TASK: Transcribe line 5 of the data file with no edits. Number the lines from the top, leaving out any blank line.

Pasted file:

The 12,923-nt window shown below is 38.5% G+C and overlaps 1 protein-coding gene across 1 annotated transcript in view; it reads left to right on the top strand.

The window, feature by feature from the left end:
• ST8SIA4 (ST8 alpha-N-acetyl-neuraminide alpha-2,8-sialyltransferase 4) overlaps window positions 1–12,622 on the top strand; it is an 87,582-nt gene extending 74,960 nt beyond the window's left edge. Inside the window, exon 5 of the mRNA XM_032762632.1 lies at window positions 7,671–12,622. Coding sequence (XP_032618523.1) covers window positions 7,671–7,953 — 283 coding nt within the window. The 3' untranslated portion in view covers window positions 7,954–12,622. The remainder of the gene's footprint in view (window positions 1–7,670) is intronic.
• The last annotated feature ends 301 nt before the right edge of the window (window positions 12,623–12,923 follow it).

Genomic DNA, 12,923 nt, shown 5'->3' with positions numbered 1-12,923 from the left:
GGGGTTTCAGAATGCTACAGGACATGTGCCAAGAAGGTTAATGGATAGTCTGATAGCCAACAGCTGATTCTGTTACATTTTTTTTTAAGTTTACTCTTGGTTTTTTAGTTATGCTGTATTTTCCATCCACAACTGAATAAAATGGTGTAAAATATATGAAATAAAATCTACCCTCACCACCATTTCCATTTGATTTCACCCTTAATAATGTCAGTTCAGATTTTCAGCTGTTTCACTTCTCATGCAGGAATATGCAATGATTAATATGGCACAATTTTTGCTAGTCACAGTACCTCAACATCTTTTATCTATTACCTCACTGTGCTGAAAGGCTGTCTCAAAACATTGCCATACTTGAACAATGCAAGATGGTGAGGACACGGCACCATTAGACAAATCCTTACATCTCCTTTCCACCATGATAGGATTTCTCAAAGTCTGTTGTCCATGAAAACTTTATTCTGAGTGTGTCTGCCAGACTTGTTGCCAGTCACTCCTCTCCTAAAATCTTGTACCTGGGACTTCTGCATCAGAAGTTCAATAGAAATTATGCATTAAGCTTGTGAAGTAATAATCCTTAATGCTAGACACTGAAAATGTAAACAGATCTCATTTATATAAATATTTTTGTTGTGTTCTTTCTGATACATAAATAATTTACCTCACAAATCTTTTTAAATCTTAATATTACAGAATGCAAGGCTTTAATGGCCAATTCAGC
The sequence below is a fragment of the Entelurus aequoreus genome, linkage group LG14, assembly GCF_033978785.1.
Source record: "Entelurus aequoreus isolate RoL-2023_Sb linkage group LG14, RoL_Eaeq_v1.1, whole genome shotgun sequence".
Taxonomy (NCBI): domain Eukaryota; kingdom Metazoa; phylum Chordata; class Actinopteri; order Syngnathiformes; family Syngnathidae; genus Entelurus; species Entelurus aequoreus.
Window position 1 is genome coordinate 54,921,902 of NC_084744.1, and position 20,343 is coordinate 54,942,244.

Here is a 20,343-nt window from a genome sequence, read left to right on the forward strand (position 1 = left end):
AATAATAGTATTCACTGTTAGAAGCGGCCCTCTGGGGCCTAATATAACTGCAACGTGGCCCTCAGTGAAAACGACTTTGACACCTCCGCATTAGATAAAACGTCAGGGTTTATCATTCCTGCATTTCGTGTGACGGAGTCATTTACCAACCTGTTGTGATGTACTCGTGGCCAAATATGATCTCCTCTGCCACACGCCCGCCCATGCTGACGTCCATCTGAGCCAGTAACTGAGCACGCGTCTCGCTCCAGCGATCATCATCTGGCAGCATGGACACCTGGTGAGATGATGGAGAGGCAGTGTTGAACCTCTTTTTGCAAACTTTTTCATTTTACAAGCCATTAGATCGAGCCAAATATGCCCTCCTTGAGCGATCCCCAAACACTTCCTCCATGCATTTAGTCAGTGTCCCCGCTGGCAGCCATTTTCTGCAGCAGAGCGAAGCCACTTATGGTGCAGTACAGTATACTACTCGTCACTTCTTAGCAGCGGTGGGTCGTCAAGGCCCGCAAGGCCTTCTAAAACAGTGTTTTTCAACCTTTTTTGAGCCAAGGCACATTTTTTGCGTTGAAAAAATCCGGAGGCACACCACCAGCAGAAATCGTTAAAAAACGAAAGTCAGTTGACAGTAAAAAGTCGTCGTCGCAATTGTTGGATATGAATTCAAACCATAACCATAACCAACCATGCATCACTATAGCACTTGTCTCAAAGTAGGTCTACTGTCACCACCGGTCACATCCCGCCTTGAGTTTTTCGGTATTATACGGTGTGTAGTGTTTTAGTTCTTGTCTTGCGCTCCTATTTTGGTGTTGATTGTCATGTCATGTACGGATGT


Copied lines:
Genomic DNA, 12,923 nt, shown 5'->3' with positions numbered 1-12,923 from the left: